Kyle Rittenhouse trial: Jury deliberations to begin Tuesday morning

KENOSHA, Wis. — Prosecutors and defense attorneys delivered closing arguments Monday in the trial of Kyle Rittenhouse, the teenager who shot three people, killing two, during civil unrest last year in Kenosha.

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Attorneys for Rittenhouse, who was 17 during the Aug. 25, 2020 shootings, have argued that he shot and killed Joseph Rosenbaum, 36, and Anthony Huber, 26, and shot and injured Gaige Grosskreutz, now 28, in self-defense. Prosecutors have sought to portray Rittenhouse as a vigilante who provoked the events leading to the shootings.

Update 7:25 p.m. EST Nov. 15: In the state’s rebuttal, Kenosha County Assistant District Attorney James Kraus argued that Rittenhouse’s use of deadly force in response to perceived threats was unreasonable.

“It certainly cannot be reasonable for someone to be holding an AR-15 semiautomatic rifle with powerful ammunition and be chased by someone who is unarmed who’s smaller than him, who’s shorter than him and the first thing you do to defend yourself is you plug four rounds into him,” Kraus told the jury.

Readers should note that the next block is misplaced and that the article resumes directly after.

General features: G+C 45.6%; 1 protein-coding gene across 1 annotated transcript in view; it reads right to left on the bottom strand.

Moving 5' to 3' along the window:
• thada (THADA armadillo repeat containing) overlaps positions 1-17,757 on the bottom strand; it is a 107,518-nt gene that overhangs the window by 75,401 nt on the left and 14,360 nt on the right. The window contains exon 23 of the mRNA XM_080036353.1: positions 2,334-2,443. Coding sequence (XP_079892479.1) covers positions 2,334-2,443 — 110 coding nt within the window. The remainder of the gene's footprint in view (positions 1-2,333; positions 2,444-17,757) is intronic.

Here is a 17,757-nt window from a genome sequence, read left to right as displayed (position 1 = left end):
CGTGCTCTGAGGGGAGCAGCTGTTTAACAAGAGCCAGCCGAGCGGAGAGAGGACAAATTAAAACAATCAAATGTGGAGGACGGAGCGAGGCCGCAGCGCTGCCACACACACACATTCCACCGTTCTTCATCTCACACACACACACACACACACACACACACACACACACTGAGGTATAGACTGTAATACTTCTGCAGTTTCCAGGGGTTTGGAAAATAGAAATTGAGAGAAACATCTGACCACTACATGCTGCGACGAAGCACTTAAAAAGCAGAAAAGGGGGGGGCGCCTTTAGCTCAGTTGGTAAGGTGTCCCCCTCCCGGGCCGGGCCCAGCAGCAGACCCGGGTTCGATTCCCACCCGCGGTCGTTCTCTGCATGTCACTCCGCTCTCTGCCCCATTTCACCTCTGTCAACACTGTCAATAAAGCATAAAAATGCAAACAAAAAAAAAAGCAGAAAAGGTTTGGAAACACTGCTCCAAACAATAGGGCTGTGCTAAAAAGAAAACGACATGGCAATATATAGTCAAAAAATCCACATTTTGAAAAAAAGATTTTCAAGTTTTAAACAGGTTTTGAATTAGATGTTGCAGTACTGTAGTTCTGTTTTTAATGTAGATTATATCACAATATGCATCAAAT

Kraus also argued that Wisconsin law on the use of deadly force is clear, and Rittenhouse’s circumstances did not meet those standards, noting that the defendant should have “exhausted all methods” of self-defense before firing his weapon.

“You don’t just immediately get to shoot someone ... It is not reasonable for any adult ... to not try and defend yourself first using other methods,” Kraus said, adding, “Punch him in the face, kick him in the testicles, knee him in the face, hit him with your gun.”

The prosecutor then reiterated that Rittenhouse’s actions were not reasonable by any measure of the law.

“The only imminent threat that night was Mr. Rittenhouse. He was not acting in legal, justified self-defense. He is guilty,” Kraus said, noting “It is not up for Mr. Rittenhouse to be the judge, the jury, and eventually the executioner.”

Update 7:12 p.m. EST Nov. 15: Kenosha County Assistant District Attorney James Kraus concluded the state’s rebuttal just before 7 p.m. Monday. A full recounting of the rebuttal will be available shortly.